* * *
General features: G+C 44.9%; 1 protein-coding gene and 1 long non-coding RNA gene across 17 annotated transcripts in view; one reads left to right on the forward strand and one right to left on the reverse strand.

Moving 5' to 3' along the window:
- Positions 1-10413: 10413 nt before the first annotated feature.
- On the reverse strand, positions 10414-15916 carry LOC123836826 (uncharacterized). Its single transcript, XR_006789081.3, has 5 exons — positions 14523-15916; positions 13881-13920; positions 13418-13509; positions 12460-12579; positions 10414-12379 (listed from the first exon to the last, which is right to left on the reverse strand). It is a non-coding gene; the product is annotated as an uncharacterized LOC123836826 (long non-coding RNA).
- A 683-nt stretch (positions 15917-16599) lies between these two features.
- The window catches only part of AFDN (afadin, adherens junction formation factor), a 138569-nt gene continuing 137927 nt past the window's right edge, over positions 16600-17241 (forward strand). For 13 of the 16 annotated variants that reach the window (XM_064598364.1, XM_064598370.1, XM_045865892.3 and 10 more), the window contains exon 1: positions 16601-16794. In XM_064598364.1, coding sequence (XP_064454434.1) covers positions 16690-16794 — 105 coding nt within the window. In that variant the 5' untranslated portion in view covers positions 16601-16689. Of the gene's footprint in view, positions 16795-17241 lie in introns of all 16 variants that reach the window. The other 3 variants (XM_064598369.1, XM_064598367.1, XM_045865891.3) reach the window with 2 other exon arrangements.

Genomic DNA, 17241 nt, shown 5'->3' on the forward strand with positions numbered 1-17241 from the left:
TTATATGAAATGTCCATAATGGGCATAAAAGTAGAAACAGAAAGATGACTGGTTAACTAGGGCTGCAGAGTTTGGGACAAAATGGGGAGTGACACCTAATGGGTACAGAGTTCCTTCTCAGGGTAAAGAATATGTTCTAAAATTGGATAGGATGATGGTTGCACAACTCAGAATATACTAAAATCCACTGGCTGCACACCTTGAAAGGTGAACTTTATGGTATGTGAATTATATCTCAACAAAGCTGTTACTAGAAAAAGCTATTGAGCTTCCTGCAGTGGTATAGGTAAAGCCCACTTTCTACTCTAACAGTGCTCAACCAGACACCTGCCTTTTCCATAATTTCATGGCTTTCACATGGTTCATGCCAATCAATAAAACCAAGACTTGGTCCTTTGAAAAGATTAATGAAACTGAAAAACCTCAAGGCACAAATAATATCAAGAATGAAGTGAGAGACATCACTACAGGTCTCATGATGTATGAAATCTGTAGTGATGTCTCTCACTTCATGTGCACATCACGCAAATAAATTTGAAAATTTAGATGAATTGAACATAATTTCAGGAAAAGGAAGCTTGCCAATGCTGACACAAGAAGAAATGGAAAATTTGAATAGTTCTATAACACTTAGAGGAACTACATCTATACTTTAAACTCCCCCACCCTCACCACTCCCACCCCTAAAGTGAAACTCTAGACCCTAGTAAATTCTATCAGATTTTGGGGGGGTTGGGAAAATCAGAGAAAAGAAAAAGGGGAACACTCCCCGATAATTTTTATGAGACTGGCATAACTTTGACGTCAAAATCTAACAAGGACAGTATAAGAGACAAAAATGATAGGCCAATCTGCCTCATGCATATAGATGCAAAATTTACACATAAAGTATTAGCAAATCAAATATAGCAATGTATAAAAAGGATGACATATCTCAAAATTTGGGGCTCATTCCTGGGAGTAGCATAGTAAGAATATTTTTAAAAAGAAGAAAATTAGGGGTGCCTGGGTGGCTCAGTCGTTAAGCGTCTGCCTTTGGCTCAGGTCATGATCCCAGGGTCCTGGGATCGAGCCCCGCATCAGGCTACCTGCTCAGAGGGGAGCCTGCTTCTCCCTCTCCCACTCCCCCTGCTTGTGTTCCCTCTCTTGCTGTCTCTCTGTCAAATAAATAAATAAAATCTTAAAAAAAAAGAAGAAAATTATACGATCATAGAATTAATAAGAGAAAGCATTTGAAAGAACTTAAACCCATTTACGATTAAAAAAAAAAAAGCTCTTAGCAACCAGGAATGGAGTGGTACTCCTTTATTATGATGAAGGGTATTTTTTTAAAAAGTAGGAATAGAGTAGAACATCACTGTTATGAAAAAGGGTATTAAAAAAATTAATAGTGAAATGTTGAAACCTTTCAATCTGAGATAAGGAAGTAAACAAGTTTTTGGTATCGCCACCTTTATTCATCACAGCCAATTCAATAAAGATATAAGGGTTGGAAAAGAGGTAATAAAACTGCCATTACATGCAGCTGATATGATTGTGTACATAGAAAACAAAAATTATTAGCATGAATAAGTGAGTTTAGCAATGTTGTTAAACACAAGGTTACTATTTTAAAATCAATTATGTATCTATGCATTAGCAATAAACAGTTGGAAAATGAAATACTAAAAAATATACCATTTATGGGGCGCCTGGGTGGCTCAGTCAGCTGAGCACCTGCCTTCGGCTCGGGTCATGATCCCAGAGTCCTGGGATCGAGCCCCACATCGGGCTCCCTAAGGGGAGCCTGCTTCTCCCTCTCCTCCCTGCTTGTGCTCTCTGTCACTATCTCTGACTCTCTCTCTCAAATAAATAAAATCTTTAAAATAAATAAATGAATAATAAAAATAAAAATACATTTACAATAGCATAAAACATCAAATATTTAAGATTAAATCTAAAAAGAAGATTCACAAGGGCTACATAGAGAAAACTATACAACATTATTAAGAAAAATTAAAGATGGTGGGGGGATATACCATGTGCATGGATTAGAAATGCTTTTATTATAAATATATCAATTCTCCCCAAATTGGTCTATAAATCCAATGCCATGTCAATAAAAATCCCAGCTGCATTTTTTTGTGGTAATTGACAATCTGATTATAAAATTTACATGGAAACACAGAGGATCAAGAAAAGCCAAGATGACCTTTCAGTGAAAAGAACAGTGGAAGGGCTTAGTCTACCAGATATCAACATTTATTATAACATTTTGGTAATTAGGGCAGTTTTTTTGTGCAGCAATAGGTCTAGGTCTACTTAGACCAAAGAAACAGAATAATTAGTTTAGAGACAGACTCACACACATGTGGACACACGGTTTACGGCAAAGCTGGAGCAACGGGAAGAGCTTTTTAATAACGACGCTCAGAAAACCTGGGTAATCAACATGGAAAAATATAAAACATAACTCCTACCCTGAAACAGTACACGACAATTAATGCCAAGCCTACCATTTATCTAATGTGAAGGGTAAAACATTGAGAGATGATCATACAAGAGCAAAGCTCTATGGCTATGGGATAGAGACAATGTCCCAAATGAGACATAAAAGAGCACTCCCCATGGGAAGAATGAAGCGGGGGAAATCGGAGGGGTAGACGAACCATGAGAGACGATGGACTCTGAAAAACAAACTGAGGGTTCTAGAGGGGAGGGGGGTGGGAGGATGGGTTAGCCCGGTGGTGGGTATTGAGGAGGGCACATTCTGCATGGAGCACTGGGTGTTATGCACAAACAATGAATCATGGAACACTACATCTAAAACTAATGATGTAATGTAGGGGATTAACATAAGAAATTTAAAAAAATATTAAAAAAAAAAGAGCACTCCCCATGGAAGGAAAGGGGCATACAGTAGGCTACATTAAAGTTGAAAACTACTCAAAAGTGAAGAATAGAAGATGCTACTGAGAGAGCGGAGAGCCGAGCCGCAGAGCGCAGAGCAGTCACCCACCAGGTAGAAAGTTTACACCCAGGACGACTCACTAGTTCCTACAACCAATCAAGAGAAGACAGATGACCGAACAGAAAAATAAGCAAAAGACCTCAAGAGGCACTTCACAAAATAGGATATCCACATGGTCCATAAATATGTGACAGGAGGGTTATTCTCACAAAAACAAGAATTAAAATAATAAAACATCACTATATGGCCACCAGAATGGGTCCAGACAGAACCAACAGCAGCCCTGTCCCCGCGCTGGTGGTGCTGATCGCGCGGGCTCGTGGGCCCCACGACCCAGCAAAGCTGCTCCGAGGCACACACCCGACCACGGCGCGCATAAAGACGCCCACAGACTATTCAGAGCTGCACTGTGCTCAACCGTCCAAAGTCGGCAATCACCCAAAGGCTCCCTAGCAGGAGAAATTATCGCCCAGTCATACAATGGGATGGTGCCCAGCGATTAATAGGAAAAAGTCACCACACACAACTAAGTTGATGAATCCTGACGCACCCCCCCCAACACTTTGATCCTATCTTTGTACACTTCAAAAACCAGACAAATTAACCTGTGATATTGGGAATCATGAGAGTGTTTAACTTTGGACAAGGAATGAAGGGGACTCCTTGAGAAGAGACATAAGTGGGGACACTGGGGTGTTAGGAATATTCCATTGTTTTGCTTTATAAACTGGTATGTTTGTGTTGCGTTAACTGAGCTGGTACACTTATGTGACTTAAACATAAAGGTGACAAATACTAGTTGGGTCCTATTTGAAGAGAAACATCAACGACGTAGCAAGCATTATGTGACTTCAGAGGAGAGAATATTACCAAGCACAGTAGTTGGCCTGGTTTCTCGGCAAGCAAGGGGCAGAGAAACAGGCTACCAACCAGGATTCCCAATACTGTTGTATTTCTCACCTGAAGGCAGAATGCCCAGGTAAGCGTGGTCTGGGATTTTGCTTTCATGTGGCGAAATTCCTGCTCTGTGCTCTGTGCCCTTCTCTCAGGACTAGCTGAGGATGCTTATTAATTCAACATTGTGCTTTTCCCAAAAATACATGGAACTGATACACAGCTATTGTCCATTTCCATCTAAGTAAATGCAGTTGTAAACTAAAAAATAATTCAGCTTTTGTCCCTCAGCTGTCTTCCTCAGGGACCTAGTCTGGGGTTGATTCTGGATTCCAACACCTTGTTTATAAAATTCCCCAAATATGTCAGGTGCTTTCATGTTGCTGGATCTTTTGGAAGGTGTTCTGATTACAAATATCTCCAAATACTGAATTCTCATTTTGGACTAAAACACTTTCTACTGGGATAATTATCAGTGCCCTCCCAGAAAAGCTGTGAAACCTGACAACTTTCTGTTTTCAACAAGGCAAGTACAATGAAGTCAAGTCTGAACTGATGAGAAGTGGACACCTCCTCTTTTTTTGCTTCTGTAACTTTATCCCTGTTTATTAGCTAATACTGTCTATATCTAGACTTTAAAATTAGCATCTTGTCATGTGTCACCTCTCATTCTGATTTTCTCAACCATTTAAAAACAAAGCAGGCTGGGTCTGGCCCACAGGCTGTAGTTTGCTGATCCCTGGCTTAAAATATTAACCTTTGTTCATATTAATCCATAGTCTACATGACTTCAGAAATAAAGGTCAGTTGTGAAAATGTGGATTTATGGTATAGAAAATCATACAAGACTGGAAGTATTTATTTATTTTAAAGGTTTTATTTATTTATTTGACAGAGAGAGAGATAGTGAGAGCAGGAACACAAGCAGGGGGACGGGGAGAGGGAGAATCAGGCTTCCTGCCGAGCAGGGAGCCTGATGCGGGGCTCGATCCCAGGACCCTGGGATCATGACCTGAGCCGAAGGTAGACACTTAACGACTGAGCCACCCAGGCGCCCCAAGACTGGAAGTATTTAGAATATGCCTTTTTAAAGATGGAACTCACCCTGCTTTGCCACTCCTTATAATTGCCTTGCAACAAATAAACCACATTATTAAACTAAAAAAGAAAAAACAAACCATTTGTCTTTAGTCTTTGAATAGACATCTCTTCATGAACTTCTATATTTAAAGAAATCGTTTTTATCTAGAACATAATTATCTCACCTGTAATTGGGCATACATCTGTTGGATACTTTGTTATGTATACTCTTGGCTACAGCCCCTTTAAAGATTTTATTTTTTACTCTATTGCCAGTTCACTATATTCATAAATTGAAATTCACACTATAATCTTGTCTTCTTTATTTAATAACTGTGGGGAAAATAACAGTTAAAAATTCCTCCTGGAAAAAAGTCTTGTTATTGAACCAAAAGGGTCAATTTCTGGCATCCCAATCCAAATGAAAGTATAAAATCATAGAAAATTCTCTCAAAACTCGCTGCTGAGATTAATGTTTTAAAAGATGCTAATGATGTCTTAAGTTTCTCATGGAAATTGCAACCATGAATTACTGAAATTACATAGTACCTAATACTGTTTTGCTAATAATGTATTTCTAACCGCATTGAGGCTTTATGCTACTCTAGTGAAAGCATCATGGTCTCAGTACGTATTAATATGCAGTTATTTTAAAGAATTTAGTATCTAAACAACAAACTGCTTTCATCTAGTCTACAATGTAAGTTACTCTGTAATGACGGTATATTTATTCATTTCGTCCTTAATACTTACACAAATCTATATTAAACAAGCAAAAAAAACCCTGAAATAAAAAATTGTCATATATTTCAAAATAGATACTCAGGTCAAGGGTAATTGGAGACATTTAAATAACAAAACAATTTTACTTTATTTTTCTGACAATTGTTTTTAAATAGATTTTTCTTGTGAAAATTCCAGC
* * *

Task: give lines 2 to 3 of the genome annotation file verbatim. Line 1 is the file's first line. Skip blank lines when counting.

Moving 5' to 3' along the window:
- Positions 1-10413: 10413 nt before the first annotated feature.